It is so easy to make!
- Measure wrist to wrist with your arms outstretched. This will be the width of your fabric.
- Measure your desired length. As I mentioned above I did my preferred dress length, and will probably make it shorter next time.
- Cut a piece of fabric that is as wide as ‘wrist to wrist’ and the length should be DOUBLE your preferred length.
- Fold the fabric in half by length, then in half widthwise. Now you have your fabric folded in 1/4’s.
- Cut up the fold ON THE LENGTH. This will be your center front.
- I then took my favorite pattern and rounded out the back and front necklines.
If you have a stable fabric, you are done! I had pre washed my wool so it was not going to ravel, but I was worried that it might stretch out. So I did a stabilizing stitch about 1/4″ from the edge — all around the Ruana. Then I took a hand dyed yarn I found at Coastal Yarns in Cannon Beach, Oregon, and did a running stitch around the outside edges of the ruana.
- Use fabrics that won’t ravel – a tight woven or a nonwoven work well. If you use a woven, you’ll need to finish your edges by either turning under, adding a binding or serging.
- Add some hand or machine stitching to embellish the edges.I love the way the neckline folds back and accentuates the stitching.
Chardel’s Lap Robe Ruana
I was starting from scratch when the class assignment was to make a ruana and I didn’t know what that was! After looking it up, I decided to go from Lap Robe to Ruana.
To make my wrap/cape/poncho (which I now know to be a ruana), I started with a Pendleton wool lap robe that I purchased some time ago at the Sewing and Stitchery Expo in Puyallup, Washington. I loved the subtle palette and knew I wanted to make something with it – I just didn’t know what – until I got this assignment. The “blanket” was a nice weight for comfort and draping with four finished sides – two with woven selvedge and two with bonus fringe!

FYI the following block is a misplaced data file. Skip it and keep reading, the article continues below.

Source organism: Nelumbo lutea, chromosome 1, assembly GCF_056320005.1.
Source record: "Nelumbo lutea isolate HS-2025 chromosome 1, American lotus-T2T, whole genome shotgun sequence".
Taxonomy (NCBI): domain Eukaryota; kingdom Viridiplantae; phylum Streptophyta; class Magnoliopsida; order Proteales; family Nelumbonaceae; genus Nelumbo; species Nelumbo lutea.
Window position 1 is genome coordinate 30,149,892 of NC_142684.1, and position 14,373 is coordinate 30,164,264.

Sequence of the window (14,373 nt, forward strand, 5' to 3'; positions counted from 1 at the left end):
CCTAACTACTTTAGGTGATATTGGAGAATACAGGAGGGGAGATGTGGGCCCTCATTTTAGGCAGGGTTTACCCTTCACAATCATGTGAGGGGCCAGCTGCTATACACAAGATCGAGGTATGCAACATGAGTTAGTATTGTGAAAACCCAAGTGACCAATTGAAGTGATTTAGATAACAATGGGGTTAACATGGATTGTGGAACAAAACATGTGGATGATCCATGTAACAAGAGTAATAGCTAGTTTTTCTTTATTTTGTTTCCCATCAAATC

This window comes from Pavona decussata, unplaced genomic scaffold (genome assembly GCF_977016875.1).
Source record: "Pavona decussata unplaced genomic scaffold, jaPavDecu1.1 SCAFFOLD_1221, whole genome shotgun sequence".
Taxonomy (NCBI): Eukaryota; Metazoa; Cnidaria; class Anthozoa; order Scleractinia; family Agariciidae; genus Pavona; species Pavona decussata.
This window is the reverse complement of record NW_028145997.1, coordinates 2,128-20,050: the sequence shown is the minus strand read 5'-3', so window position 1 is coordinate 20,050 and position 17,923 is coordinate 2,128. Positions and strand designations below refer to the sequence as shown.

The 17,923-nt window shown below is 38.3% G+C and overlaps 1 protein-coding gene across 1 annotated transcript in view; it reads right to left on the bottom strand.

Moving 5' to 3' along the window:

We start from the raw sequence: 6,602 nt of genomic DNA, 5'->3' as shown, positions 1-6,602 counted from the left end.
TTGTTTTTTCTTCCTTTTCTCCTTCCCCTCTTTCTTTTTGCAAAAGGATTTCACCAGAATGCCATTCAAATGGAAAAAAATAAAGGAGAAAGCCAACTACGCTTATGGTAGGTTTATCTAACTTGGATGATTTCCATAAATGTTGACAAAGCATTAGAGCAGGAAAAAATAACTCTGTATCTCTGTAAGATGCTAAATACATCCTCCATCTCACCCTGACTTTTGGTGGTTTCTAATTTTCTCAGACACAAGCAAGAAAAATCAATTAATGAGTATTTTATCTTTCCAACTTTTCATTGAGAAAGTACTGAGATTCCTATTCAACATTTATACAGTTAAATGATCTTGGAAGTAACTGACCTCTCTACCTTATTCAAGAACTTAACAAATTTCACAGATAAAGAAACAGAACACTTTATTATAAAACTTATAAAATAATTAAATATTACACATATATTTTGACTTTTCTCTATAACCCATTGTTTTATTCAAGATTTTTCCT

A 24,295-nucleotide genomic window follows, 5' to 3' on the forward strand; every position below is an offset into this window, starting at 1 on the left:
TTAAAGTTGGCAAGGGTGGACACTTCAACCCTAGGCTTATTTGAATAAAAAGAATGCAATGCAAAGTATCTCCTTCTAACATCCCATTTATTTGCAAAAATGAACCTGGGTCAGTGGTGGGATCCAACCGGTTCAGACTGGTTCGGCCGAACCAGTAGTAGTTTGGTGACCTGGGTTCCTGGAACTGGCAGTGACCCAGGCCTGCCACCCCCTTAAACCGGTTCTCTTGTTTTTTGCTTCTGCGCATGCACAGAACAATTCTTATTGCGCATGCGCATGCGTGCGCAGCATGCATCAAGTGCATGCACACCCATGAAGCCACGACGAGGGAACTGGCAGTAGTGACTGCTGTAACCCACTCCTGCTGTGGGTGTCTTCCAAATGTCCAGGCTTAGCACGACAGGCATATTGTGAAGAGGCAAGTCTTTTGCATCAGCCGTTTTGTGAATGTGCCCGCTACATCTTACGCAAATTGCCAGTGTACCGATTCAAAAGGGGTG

I had the neck and opening edges to finish, so I congratulated myself for purchasing wool felt binding in 5-yard lengths (also at the Pendleton booth). I sewed this with a decorative stitch and variegated thread that finished the piece nicely.
Construction was easy – slice a 5-inch strip up the middle for the front opening and round out the neck. I used the cutout piece to make ties and a gathered back treatment. I had just a 5-inch by 7-inch piece leftover, so this project was a very efficient use of a beautiful fabric.
Here is a front view of my finished ruana. It began life as a wool lap robe. I like the subtle stripes at both ends and along one side.
I left the selvedge on the sides unfinished. The uneven look appeals to me, and not adding to these edges maintained a softer drape for the “sleeves”.
I didn’t like the way the back looked plain. “Does this make my butt look big?” The answer was a resounding yes! So I added some gathers.
Here’s the back treatment up close. By adding this small gathered section, I can pretend to have a waist. 🙂 A scrap piece of the center cutout covers the gathering stitches.
The ties are simply tubes I made from the cutout center section. The size of the leftover piece determined the size of the ties. Very scientific.
The Bernina #10 edgestitch foot is my favorite. It kept me right on track with a decorative stitch on the wool felt binding.
Browse through other tips and tricks to making garments on Create Whimsy.